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Wednesday, 7 May 2014

Inspire your child to become the next Einstein!


Beitzah 38

Today's Life Yomi is dedicated by Stephen Kushner in memory of his brother, Sam Kushner, Shalom ben Eliezer z"l.

Like many teachers, after Rabbi Michael Skobac of Jews for Judaism finishes a lecture, he takes questions.  But his response is unique.  He listens to the question and then pauses to ponder before answering.  It doesn’t matter how complex or simple the question is, Rabbi Skobac stops to think before responding.

Sitting in the audience, it can sometimes get a little frustrating. 
‘What a basic question!’ you think to yourself, ‘Why is he thinking so hard before answering?’

When Rabbi Aba was en route from Babylonia to Israel, he prayed: “May it be G-d’s will that I offer a teaching that will be accepted [by the rabbis of the Holy Land].”  Rashi explains that he was praying that he would not become embarrassed in their wise company.

When he arrived, he found Rabbi Yochanan, Rabbi Chanina bar Papi and Rabbi Zaira.  (Some suggest that it was actually Rabbi Abahu, Rabbi Shimon ben Pazi and Rabbi Shimon Nafcha.)  They were sitting and discussing yesterday’s question concerning the woman who borrowed salt and water from her friend for her dough.  “Why should it be considered substantial?  It should be nullified in the mixture of dough!”

Rabbi Aba said to them, “If one person’s measure of wheat was mixed up in his friend’s ten measures, can the friend eat and be merry?”  What he meant was that if the first fellow owns part of the mixture, you can’t simply ignore his ownership and say it’s nullified.  The rule of bittul (negation) only works to nullify prohibited substances, such as when a drop of milk falls into a pot of meat. We can’t apply the same rules to personal ownership, since the owner of the “nullified” ingredient won’t accept his loss.

They laughed at him. 
Rabbi Abahu said to them, “Have I have taken off your clothes that you are poking fun at me?”
Again, they laughed at him.

Imagine how dejected poor Rabbi Aba must have felt.  The Gemara details for us the special prayer he recited before joining the conversation.  Unfortunately, it was to no avail.  The Israeli rabbis thought Rabbi Aba’s suggestion was stupid and they mocked him.  You think he ever wanted to speak up again in their company?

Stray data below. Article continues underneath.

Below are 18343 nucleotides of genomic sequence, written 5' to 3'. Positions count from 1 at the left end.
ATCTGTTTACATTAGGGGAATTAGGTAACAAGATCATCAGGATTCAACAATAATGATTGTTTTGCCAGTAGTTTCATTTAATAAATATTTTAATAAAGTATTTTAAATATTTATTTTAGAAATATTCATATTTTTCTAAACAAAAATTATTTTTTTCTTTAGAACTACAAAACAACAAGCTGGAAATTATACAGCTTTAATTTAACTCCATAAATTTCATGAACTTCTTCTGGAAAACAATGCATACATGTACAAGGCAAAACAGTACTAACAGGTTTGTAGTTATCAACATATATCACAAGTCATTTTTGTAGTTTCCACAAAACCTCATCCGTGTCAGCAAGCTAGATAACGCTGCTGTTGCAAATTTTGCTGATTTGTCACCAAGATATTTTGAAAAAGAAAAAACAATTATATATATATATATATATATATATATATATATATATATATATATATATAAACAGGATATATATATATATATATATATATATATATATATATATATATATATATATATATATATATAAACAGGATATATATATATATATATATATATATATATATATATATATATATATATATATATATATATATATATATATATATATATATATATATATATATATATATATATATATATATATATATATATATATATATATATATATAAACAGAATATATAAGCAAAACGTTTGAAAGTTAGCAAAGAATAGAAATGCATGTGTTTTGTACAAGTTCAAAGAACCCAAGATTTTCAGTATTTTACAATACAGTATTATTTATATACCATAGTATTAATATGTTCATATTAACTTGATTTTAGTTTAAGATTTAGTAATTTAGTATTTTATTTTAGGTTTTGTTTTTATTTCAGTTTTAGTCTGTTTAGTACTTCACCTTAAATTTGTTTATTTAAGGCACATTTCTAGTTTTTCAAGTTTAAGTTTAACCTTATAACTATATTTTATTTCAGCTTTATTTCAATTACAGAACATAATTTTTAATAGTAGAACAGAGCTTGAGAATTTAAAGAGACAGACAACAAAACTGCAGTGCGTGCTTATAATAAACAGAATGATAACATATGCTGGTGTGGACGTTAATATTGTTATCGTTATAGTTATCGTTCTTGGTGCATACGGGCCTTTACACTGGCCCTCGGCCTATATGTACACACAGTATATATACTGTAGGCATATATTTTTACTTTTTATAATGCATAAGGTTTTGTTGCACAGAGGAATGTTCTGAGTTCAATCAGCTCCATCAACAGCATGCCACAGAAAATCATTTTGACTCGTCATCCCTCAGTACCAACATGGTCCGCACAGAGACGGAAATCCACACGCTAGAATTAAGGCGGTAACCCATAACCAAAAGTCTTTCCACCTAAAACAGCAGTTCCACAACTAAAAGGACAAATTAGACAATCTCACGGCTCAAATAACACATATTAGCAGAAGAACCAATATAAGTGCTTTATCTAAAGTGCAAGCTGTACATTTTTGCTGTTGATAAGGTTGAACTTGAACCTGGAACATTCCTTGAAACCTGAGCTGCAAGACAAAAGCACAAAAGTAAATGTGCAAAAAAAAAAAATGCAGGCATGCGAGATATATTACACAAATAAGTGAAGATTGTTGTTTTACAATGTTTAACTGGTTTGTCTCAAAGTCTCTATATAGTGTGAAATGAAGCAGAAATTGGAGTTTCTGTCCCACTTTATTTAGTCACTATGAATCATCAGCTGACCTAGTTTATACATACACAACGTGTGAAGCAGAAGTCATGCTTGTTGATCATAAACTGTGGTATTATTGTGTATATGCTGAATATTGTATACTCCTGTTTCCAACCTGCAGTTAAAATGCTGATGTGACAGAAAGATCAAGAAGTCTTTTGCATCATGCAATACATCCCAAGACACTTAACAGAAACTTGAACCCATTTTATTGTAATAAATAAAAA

Rabbi Skobac’s response to every individual is incredibly righteous.  No matter how basic the question, he makes the inquirer feel that he has made an important contribution to the discussion.  Even if his initial thought is, ‘This question is ridiculous,’ no doubt Rabbi Skobac is reflecting, ‘How can I rephrase the question to make this person feel good about themselves and what they have to offer?’

And sure enough, when he responds, Rabbi Skobac has brilliantly spun the question to make the individual look thoughtful and intelligent.  Not only does he avoid embarrassing the person for their silly question, but they are encouraged to ask questions in the future.   How does he do it?  By treating every question with the same respect and dignity, no matter how great or small the question truly is.

How do you treat people who offer their opinions and ideas to you?  Do you show your contempt and dismiss their silly thoughts, making them think twice before speaking up in the future?  Or do you treat every comment with care and respect?

You have no idea how much effort has gone into mustering up the courage to even offer their thoughts.  Think of Rabbi Aba who would pray that he wouldn’t say anything unacceptable!  Often people are so scared to open up their mouths only to be treated with disdain, the poor souls.

You’ve got to be so sensitive to any comment a person makes or question they ask.  Don’t assume that they are neglecting to think before speaking.  Build them up – commend them for their interesting thought and they will be encouraged to put in even greater thought and consideration in future conversations!  Whether it's a friend, a colleague, a spouse or your child - give them your all! 


You can be an intelligence creator!  You can inspire wisdom!  Who knows?  You might even inspire someone to become the next Einstein or Maimonides once they feel comfortable seeking answers to their queries!  But above all, in every conversation, first and foremost, your job is to make people feel validated and good about themselves.  


Life Yomi dedications don’t cost a penny!  To dedicate a day of learning in honour of a birthday, anniversary or yortzeit, all you need to do is commit to sending the Life Yomi of the day (or another Life Yomi teaching of your choice) to 18 (chai) people!  You needn’t provide us with the names of recipients; all we need is the honouree’s name and occasion.  For more details, please email rabbi@familyshul.org